Parliamentary elections



Vestry meetings were regular gatherings to decide issues of local interest. On occasion polls were taken. For instance, the controversial matter of imposing a church rate was settled after four days of polling on 24 November 1836 by 1,702 in favour and 1,389 against.

October 1928
Sunday cinema opening
Hove Borough Council had resisted Sunday cinema opening from the start—a stance upheld by the Divisional Court of Appeal in March 1915. A vote in the Council in June 1926 retained the ban by one vote. Four years before national legislation permitted referendums on the subject, Hove Borough Council arranged a local poll (technically not a referendum) as the equivalent of a town meeting.

share of share of
votes electorate
n % %
Polling cards issued 20,890
for 6,579 53.7 31.5
against 5,664 46.3 27.1
'turnout' 58.6


5 June 1975
Continuing membership of the European Economic Community
The first ever national referendum was in fulfilment of a pledge in the Labour Party's manifesto for the 1974 general election to allow the people to decide if the UK should remain a member of the EEC, which it has joined under the Conservative government in 1973. Nationally, in a 65 per cent turnout, the vote in favour of continued membership was 67 per cent. Votes were declared by county.

Do you think that the United Kingdom should stay in the European Community (The Common Market)?
East Sussex share of share of
votes electorate
n % %
Yes 249,780 74.15 48.84
No 86,198 25.59 16.85
Spoiled ballot papers 775 0.23 0.15
turnout 65.86
electorate 511,437


18 October 2001
Directly elected mayor
Local authorities were required by the Local Government Act 2000 c.22 to move from the committee model then prevailing to an executive model, led by an elected mayor if the local electorate approved. Accordingly referendums have been held to date (April 2013) in 37 local authorities, 13 of which were in favour of an elected mayor, 24 against. Brighton and Hove's referendum was the first, and so far only, all-postal vote held in the city.

share of share of
votes electorate
n % %
Postal votes cast 59,938
Yes 22,724 37.9 12.0
No 37,214 62.1 19.6
'turnout' 31.6


5 May 2011
Alternative vote
One of the conditions imposed by the Liberal Democrats in return for forming a coalition with the Conservative Party was that a referendum should be held about replacing 'first-past-the-post' elections with the alternative vote (AV). The referendum was held on the same day as many local elections, including that for Brighton & Hove City Council. The only parliamentary constituencies to vote in favour of change were six London boroughs and four others around the country: Cambridge, Oxford, Edinburgh Central and Glasgow Kelvin. Brighton & Hove, however, had the narrowest margin against of any constituency.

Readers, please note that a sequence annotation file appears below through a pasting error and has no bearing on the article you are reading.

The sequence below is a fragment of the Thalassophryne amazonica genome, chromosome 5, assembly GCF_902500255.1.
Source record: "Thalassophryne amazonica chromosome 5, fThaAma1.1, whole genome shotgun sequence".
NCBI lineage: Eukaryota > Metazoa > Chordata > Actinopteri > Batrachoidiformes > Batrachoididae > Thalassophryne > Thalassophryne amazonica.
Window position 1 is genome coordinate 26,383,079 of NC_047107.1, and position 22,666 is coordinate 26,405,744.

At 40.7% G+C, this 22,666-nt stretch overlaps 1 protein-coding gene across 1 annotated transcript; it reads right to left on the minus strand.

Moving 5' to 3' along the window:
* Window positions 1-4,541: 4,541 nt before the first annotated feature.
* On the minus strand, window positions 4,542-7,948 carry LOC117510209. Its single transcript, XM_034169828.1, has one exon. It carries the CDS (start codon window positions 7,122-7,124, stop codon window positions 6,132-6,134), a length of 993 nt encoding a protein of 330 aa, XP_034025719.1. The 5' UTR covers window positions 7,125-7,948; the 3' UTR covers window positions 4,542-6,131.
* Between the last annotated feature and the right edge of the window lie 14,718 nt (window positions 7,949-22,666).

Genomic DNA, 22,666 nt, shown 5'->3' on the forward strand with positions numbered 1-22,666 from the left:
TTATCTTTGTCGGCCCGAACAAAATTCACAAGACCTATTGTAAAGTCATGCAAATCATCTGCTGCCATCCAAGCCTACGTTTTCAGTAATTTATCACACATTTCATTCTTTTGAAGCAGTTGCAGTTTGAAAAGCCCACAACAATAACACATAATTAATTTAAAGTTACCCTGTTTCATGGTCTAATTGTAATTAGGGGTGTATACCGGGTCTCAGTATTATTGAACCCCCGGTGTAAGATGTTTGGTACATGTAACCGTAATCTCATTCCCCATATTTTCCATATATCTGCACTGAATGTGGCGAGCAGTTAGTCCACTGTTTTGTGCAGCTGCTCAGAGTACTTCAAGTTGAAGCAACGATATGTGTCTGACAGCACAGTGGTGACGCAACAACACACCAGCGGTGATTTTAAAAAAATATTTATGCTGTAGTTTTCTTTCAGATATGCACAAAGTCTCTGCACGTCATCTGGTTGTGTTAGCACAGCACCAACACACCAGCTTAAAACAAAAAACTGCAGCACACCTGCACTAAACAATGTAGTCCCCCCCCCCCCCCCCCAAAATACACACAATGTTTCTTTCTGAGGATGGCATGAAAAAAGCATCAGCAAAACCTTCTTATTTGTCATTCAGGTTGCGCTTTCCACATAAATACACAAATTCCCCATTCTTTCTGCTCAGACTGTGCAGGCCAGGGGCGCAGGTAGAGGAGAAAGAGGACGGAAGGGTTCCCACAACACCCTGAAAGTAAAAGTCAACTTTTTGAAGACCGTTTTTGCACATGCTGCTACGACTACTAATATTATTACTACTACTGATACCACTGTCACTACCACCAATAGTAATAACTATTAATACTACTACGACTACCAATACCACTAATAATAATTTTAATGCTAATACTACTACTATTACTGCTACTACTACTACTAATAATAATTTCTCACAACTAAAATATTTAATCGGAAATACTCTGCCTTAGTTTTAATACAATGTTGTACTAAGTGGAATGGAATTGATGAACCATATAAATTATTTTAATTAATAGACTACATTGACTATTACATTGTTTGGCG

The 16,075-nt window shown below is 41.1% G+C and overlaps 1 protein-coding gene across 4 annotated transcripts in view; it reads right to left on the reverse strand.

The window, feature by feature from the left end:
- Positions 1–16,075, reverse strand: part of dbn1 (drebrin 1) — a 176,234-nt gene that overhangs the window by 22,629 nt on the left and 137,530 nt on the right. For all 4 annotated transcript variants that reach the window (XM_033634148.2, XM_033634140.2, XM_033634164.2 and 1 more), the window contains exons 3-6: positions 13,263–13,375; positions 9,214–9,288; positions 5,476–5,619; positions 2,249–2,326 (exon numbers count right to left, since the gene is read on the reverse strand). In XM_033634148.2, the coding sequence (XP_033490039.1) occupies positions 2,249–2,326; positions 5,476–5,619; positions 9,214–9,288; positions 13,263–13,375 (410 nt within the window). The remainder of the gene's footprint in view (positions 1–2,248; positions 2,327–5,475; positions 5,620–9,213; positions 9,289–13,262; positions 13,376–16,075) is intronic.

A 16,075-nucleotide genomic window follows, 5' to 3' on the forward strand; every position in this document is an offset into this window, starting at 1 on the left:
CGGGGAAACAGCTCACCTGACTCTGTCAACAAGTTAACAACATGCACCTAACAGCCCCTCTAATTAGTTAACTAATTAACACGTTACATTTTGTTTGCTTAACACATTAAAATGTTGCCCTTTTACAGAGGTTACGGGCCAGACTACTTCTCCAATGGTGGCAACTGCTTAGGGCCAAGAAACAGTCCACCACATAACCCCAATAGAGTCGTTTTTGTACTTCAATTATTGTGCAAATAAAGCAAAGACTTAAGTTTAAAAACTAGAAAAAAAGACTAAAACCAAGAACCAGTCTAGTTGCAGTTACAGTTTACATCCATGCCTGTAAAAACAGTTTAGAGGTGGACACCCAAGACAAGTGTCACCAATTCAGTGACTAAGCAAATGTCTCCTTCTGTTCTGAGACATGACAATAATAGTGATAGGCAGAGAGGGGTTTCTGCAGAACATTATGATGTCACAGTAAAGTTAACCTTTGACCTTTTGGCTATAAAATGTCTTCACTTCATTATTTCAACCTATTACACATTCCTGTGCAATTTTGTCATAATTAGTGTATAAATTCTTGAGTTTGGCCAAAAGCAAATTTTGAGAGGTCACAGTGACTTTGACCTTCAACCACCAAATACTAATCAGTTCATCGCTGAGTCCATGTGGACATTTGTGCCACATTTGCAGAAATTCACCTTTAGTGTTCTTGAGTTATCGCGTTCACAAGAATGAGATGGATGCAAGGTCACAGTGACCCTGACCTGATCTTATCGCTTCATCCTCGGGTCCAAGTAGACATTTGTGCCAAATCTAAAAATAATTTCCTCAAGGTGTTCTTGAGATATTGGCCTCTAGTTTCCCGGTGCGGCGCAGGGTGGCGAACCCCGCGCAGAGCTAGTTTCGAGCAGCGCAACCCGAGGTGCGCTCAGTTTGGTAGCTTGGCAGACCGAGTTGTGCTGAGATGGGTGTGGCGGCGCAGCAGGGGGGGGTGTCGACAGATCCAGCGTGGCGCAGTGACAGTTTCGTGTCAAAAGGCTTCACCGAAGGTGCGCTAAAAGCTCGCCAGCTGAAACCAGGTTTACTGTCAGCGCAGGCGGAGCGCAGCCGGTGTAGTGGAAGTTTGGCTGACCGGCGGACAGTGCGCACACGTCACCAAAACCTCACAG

At present, the UK uses the 'first-past-the-post' system to elect MPs to the House of Commons. Should the 'alternative vote' system be used instead?
votes electorate
n % %
Yes 43,948 49.86 22.53
No 44,198 50.14 22.65
turnout 45.18


22 May 2014
Council tax
A referendum on a 4.75 per cent increase in council tax was proposed by the minority Green Party adminstration, subject to agreement by the full council at its meeting on 27 February 2014. Any local authority that wishes to implement 'an excessive increase in council tax' (defined for the current year as being more than two per cent) must hold a referendum under the coalition government's Localism Act 2011, which amends the Local Government Finance Act 1992. The date set was that of the elections for the European Parliament. The election would have cost £230,000, compared with £350,000 if held on a different day from the European election. In the end a settlement was reached and the referendum was not held.


23 June 2016
European Union (Brexit)
The referendum on whether to remain in or leave the European Union was the most bitterly contested and divisive of any election in modern times. Nationally the result, by a relatively small margin, was to leave. Locally the result was very different.

Should the United Kingdom remain a member of the European Union or leave the European Union?
votes electorate
Remain 100,648 68.54 50.76
Leave 46,027 31.35 23.21
electorate 198,293
verified ballot papers 146,840
ballot papers counted 146,829
rejected ballots 154
Remain 16,141,241 48.07 34.71
Leave 17,410,742 51.85 37.44
electorate 46,500,001
votes cast 33,577,342
rejected ballots 25,359
turnout 72.15

Source: Electoral Commission

Page updated 27 March 2019